People whispered about Rodriguez and PEDs just as much as they did Bagwell, but he got in on the first ballot, suggesting that the BBWAA is getting over its hangups. He is also clearly deserving of induction. Rodriguez, the 1999 AL MVP, was named to 14 All-Star teams and he won 13 Gold Gloves. He finished his career with a .296/.334/.464 line, 311 homers and 1,332 RBI. His 2,427 games caught is a major league record. He was, without question, the best defensive catcher of his era and many believe he was the best of all time. If he’s not, he’s in the top two or three.

As for the executives: we’re long on record as believing that Bud Selig’s induction is a disgrace. It was nonetheless a foregone conclusion, as the Hall of Fame has tended to view induction as part of retiring commissioners’ severance package. If there was any remaining doubt about him getting in, the fact that the committee which elected Selig was, more or less, hand-picked by people loyal to Selig and/or Major League Baseball put it to rest.  John Schuerholz is clearly deserving as he was one of the top executives of the past half century, starting out with the Orioles and then building winners in both Kansas City and Atlanta, sustaining those organizations’ success for far longer periods than most teams experience it.

Beyond those two, ESPN’s Claire Smith will be on the stage to accept the 2017 J. G. Taylor Spink Award, given to baseball writers. She is the first woman to be given baseball writing’s highest honor.  Athletics broadcaster will be honored as the Ford C. Frick Award winner for broadcasting. Smith passed away in 2005.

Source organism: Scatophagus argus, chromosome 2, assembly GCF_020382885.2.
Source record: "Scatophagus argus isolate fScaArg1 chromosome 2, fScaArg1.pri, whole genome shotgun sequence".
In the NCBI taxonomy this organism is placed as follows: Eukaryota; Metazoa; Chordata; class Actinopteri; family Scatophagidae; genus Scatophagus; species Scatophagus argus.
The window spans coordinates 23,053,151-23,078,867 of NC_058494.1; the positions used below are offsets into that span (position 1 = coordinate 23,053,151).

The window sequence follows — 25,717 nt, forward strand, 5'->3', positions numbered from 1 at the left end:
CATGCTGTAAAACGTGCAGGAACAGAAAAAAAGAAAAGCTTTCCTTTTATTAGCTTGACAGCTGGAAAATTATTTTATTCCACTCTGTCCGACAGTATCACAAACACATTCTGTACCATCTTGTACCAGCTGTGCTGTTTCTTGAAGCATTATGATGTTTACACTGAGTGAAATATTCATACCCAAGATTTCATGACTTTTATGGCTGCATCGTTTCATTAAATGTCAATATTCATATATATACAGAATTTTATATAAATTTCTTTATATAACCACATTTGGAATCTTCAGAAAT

The ceremony will be held on a big lawn a mile south of the Hall of Fame. If you’re in the neighborhood, admission is free and lawn chairs and blankets and things are welcome. If you’re not in the neighborhood, the festivities will be broadcast live on MLB Network and will be shown via webcast at http://www.baseballhall.org.

Aaron Judge broke a tooth celebrating the Yankees walkoff win

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Brett Gardner hit a walkoff homer last night, giving the Yankees a dramatic 11-inning win. A grand celebration ensued. And then a trip to the dentist presumably ensured for Aaron Judge.

Seems that Judge broke a tooth during the scrum, as Gardner’s helmet — which was bouncing around, not on Gardner’s head — bounced up and smacked Judge in the mouth. Judge quickly went to the clubhouse and wasn’t available for comment afterward. If he was, he likely would’ve said “Thith wath a great win. Gardner juth looked for hith pitch and put a good thwing on it.”

Judge is expected to make the start tonight for the Yankees.